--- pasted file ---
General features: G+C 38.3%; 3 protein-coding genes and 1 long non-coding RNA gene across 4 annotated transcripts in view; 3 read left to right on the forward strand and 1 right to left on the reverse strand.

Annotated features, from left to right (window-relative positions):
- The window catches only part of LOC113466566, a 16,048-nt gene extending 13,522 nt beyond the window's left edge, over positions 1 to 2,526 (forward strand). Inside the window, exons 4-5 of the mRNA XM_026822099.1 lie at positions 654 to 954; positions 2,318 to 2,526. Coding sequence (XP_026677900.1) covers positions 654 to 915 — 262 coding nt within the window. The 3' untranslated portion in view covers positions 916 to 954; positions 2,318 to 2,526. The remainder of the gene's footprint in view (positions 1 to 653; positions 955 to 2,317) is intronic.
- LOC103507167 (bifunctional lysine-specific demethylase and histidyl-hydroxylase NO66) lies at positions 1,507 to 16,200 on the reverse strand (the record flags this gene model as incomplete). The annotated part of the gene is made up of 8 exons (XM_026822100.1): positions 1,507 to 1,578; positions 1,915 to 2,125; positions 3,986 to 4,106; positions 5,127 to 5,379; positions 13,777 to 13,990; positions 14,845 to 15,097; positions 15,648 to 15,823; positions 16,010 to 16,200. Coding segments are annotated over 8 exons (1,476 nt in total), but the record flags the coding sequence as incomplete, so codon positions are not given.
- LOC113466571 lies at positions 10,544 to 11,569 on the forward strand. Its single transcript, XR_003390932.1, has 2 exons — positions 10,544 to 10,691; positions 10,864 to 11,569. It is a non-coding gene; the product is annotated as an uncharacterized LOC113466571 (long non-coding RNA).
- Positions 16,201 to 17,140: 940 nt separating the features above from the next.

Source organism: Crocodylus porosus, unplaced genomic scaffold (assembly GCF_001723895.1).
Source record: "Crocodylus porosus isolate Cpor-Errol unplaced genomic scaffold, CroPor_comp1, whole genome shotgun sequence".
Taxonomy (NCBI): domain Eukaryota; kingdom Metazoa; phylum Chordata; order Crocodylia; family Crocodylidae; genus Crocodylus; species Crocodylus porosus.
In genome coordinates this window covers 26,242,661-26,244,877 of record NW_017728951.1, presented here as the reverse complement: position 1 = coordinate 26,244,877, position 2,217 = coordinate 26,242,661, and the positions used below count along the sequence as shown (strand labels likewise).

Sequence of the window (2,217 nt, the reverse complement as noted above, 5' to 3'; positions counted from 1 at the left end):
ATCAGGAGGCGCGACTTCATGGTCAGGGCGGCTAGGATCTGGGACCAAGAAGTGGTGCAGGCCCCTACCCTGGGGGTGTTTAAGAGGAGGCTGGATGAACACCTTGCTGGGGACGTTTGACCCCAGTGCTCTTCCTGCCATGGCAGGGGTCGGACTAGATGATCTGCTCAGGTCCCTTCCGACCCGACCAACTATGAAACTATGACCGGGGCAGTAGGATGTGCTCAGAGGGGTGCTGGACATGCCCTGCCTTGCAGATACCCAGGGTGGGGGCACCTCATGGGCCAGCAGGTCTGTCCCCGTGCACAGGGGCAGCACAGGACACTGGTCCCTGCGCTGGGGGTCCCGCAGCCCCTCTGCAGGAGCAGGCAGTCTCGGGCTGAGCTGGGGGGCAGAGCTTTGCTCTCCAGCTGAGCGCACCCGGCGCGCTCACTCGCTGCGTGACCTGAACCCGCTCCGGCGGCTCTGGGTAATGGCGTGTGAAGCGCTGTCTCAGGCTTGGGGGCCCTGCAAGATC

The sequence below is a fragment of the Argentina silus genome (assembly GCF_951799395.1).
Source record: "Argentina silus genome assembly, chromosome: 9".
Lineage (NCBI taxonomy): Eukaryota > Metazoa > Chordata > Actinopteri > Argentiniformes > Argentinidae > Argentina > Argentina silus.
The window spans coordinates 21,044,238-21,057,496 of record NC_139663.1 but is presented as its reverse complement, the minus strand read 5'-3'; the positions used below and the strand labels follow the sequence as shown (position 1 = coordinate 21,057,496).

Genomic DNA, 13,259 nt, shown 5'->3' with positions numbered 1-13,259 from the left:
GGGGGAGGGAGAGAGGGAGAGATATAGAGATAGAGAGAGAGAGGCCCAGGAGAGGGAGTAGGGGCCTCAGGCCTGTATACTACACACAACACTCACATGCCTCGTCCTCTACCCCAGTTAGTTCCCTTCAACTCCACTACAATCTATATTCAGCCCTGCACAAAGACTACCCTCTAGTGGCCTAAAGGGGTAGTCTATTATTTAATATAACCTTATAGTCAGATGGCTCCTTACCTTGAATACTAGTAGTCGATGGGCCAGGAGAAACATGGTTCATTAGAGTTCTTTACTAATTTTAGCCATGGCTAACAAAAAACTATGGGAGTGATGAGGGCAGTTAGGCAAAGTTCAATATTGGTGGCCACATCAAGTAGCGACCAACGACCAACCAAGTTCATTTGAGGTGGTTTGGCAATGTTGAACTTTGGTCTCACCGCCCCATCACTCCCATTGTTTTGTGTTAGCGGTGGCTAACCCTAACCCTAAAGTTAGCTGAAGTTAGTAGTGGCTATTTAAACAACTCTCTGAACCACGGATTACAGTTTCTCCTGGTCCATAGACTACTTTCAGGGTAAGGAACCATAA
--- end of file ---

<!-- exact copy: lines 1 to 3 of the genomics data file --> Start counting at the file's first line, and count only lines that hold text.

General features: G+C 38.3%; 3 protein-coding genes and 1 long non-coding RNA gene across 4 annotated transcripts in view; 3 read left to right on the forward strand and 1 right to left on the reverse strand.

Annotated features, from left to right (window-relative positions):
- The window catches only part of LOC113466566, a 16,048-nt gene extending 13,522 nt beyond the window's left edge, over positions 1 to 2,526 (forward strand). Inside the window, exons 4-5 of the mRNA XM_026822099.1 lie at positions 654 to 954; positions 2,318 to 2,526. Coding sequence (XP_026677900.1) covers positions 654 to 915 — 262 coding nt within the window. The 3' untranslated portion in view covers positions 916 to 954; positions 2,318 to 2,526. The remainder of the gene's footprint in view (positions 1 to 653; positions 955 to 2,317) is intronic.